Reloads also proved interesting.
I chose the 125-gr Ballistic Tip bullet from Nosler, which gave 3,280fps velocity with 55.5 grains of Reloder RL15 powder and grouped at just over the 1in mark.
The Sierra GameKings performed dependably with the 150-gr bullet with 60 grains of Reloder RL19 powder at 2,891fps and 0.95in groups.
Best were the Hornady Interbond loads, three shots grouped into 0.75in at 100 yards with a load of 50.5 grains of Vit N140 powder and Federal Match primer.
This would be my reload choice, though the Norma factory load shot as well, so for convenience I would probably use that.
STOCK AND STYLING
Weatherby has designed the Sub-MOA to look stylish, and there is a nice-looking Monte Carlo Griptonite stock and strongly profiled right-hand cheekpiece moulded into the stock.
It’s a synthetic moulding, finished in grey.
I prefer synthetic stocks over other rifles in this price range as they have a very solid construction.
This rifle may be a bit heavier-built, but it feels so much better than some of the rather hollow-feeling stocks you get these days, and it is still lighter than many wooden stocks.
Best of all are the grip areas: instead of the usual chequering, there are soft and tactile rubber inserts, which are a really nice feature that works well.
The barrel channel has two pressure humps above the sling-swivel stud to exert upward pressure on the barrel; the rest of its length is free-floated.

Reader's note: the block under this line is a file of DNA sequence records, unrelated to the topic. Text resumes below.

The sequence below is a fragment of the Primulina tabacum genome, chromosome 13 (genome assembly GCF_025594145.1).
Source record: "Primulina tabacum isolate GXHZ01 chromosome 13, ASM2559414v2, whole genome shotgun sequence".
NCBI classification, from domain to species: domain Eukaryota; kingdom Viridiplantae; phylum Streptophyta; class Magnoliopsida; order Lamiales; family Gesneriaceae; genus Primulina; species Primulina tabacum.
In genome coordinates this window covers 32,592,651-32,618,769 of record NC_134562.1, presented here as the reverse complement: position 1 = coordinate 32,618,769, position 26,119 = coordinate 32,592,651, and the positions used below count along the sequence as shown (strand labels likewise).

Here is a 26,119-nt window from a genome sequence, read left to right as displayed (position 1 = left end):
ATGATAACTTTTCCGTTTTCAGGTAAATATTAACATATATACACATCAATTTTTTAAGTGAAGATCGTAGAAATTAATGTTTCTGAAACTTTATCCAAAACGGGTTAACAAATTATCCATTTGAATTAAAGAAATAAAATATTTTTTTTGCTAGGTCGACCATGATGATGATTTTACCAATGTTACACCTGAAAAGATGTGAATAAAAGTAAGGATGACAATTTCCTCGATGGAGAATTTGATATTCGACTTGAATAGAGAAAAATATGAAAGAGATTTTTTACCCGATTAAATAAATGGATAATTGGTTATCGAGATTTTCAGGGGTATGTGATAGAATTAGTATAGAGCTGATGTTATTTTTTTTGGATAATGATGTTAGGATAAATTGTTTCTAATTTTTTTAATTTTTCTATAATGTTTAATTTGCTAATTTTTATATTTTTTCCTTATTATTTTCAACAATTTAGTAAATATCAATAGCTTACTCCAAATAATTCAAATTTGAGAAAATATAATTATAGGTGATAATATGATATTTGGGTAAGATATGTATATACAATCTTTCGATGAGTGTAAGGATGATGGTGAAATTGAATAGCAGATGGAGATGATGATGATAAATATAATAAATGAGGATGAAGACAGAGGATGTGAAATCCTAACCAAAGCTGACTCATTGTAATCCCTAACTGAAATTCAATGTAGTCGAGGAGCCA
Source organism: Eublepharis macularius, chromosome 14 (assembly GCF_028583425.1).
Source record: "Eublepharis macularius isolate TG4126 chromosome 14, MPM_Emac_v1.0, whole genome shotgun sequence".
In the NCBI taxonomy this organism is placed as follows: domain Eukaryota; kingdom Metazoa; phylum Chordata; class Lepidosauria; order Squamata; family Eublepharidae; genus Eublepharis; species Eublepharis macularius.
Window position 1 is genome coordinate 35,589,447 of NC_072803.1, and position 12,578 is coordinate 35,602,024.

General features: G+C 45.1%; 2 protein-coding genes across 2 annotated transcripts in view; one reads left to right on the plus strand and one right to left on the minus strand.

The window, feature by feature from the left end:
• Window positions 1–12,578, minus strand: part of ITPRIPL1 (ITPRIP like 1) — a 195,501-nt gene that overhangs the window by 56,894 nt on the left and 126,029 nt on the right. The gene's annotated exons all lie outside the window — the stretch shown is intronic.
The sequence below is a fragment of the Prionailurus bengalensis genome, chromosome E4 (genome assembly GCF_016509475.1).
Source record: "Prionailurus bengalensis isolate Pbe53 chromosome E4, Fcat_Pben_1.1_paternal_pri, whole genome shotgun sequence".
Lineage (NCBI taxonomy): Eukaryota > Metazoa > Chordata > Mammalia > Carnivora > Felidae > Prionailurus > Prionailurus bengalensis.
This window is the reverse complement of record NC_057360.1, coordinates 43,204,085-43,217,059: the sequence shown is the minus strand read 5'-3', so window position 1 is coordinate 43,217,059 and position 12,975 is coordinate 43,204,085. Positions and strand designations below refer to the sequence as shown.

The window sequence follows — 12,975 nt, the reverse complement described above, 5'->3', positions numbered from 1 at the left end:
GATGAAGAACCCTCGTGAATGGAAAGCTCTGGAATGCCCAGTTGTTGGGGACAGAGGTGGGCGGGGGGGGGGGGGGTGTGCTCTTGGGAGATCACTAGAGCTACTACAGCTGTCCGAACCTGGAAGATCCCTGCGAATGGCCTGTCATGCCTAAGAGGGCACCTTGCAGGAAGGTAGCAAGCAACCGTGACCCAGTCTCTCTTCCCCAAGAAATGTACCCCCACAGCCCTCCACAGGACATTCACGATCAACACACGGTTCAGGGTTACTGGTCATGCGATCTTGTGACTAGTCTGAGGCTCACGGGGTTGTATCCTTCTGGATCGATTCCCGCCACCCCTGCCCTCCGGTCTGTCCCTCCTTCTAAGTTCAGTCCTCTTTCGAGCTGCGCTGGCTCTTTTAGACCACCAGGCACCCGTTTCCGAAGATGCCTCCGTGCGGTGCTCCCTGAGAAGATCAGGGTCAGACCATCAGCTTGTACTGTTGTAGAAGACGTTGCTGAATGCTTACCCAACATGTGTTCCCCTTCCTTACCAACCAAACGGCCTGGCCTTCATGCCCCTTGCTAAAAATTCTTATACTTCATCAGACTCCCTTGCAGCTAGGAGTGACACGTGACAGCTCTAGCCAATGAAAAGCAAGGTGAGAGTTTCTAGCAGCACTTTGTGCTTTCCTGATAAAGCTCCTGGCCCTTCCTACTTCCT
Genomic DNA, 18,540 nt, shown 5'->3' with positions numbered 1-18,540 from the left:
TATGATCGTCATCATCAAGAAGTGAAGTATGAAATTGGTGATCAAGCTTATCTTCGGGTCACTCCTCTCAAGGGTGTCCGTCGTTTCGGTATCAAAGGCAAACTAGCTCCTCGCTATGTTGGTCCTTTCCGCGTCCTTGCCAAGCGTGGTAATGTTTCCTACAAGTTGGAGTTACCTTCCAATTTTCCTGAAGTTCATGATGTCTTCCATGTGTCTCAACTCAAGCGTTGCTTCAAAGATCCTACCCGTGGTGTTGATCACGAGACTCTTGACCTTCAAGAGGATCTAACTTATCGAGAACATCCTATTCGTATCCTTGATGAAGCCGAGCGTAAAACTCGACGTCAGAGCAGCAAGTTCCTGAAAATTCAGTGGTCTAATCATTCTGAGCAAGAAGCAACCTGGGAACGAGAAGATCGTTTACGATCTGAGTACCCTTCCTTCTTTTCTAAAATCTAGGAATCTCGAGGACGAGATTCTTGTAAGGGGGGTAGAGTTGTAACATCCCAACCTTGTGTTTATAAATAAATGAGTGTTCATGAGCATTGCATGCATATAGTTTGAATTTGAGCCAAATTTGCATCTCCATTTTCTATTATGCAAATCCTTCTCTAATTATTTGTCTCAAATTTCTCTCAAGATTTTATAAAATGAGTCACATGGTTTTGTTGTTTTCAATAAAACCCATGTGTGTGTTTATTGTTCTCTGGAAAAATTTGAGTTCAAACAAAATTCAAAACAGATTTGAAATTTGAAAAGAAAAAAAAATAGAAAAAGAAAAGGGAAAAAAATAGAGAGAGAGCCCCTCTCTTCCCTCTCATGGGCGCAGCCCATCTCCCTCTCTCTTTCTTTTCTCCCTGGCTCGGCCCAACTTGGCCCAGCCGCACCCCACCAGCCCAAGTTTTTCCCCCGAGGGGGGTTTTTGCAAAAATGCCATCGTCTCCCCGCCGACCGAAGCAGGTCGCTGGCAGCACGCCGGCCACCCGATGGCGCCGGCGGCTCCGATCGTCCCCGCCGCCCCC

This is because Weatherby has found that a small amount of upward pressure when using a slim-profile barrel helps with the accuracy of the Sub- MOA rifle.
The action has a large recoil lug that fits into the mortise of the stock for secure contact and even bedding, again helping to maintain good accuracy.
The magazine is of a hinged floorplate design, constructed entirely in steel for longevity and there is also a detachable magazine option.
The barrel, 24in in length, has a slim Sporter profile made in the traditional cold hammer-forged construction from 400 series stainless steel, so it will withstand any weather and last well.
Weatherby guarantees that the Sub-MOA rifales can shoot a three-shot group of .99in or less at 100 yards, achieving even better results with premium ammunition or Weatherby factory ammunition.
The test rifle was chambered in the .30-06 cartridge and had a one-in-10 twist barrel, so bullets up to 220-gr should stabilise well.
The Vanguard’s muzzle comes threaded for a sound moderator in 0.5in UHF thread pitch.
The external finish is bead blasted i.e. a stainless steel finish that has had the shine removed for a more field-friendly surface.
Weatherby’s claims of accuracy were verified when I used the correct ammunition.
The stock has been redesigned and is typically Weatherby in styling, which I liked.
The colour is also good and the soft tactile grip areas are very useful.
The trigger is better in the Series 2 models with adjustability and no creep.
Best of all is the price at less than £600.
Why pay any more for a deer rifle?